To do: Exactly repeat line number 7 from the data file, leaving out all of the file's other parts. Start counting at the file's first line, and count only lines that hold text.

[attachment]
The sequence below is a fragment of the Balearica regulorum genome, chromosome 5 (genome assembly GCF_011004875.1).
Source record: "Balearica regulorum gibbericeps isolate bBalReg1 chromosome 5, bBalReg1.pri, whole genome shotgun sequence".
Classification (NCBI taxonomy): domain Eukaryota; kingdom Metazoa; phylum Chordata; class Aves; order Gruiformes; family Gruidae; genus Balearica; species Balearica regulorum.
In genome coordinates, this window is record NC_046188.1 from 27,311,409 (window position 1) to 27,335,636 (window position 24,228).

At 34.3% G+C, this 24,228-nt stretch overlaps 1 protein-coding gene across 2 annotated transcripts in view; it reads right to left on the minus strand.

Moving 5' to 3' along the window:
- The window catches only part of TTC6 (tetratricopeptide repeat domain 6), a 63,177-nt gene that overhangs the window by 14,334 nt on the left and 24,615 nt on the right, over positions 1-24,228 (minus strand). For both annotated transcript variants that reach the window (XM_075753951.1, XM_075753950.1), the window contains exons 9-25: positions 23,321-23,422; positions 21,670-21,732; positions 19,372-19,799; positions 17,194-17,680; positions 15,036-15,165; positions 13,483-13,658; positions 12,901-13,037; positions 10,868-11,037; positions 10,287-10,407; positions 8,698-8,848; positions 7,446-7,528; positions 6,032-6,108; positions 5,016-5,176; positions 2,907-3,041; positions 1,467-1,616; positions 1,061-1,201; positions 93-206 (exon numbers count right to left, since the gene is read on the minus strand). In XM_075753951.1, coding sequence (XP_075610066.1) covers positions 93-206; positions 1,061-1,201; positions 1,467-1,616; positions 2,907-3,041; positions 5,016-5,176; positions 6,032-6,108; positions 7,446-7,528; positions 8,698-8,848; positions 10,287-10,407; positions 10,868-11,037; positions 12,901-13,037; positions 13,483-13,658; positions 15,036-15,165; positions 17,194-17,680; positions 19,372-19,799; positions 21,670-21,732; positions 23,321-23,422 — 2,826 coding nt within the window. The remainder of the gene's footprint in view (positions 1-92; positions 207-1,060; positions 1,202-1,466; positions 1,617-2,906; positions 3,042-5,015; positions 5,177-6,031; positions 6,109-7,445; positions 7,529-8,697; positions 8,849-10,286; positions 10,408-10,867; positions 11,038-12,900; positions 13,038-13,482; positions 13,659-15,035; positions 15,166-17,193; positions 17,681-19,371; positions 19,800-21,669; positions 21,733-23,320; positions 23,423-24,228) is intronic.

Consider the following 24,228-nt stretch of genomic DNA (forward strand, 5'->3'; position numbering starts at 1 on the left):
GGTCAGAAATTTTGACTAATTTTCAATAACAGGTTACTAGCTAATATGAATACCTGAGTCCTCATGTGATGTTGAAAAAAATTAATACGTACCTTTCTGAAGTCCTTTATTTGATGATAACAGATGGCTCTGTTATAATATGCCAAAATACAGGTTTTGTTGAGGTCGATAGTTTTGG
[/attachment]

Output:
- The window catches only part of TTC6 (tetratricopeptide repeat domain 6), a 63,177-nt gene that overhangs the window by 14,334 nt on the left and 24,615 nt on the right, over positions 1-24,228 (minus strand). For both annotated transcript variants that reach the window (XM_075753951.1, XM_075753950.1), the window contains exons 9-25: positions 23,321-23,422; positions 21,670-21,732; positions 19,372-19,799; positions 17,194-17,680; positions 15,036-15,165; positions 13,483-13,658; positions 12,901-13,037; positions 10,868-11,037; positions 10,287-10,407; positions 8,698-8,848; positions 7,446-7,528; positions 6,032-6,108; positions 5,016-5,176; positions 2,907-3,041; positions 1,467-1,616; positions 1,061-1,201; positions 93-206 (exon numbers count right to left, since the gene is read on the minus strand). In XM_075753951.1, coding sequence (XP_075610066.1) covers positions 93-206; positions 1,061-1,201; positions 1,467-1,616; positions 2,907-3,041; positions 5,016-5,176; positions 6,032-6,108; positions 7,446-7,528; positions 8,698-8,848; positions 10,287-10,407; positions 10,868-11,037; positions 12,901-13,037; positions 13,483-13,658; positions 15,036-15,165; positions 17,194-17,680; positions 19,372-19,799; positions 21,670-21,732; positions 23,321-23,422 — 2,826 coding nt within the window. The remainder of the gene's footprint in view (positions 1-92; positions 207-1,060; positions 1,202-1,466; positions 1,617-2,906; positions 3,042-5,015; positions 5,177-6,031; positions 6,109-7,445; positions 7,529-8,697; positions 8,849-10,286; positions 10,408-10,867; positions 11,038-12,900; positions 13,038-13,482; positions 13,659-15,035; positions 15,166-17,193; positions 17,681-19,371; positions 19,800-21,669; positions 21,733-23,320; positions 23,423-24,228) is intronic.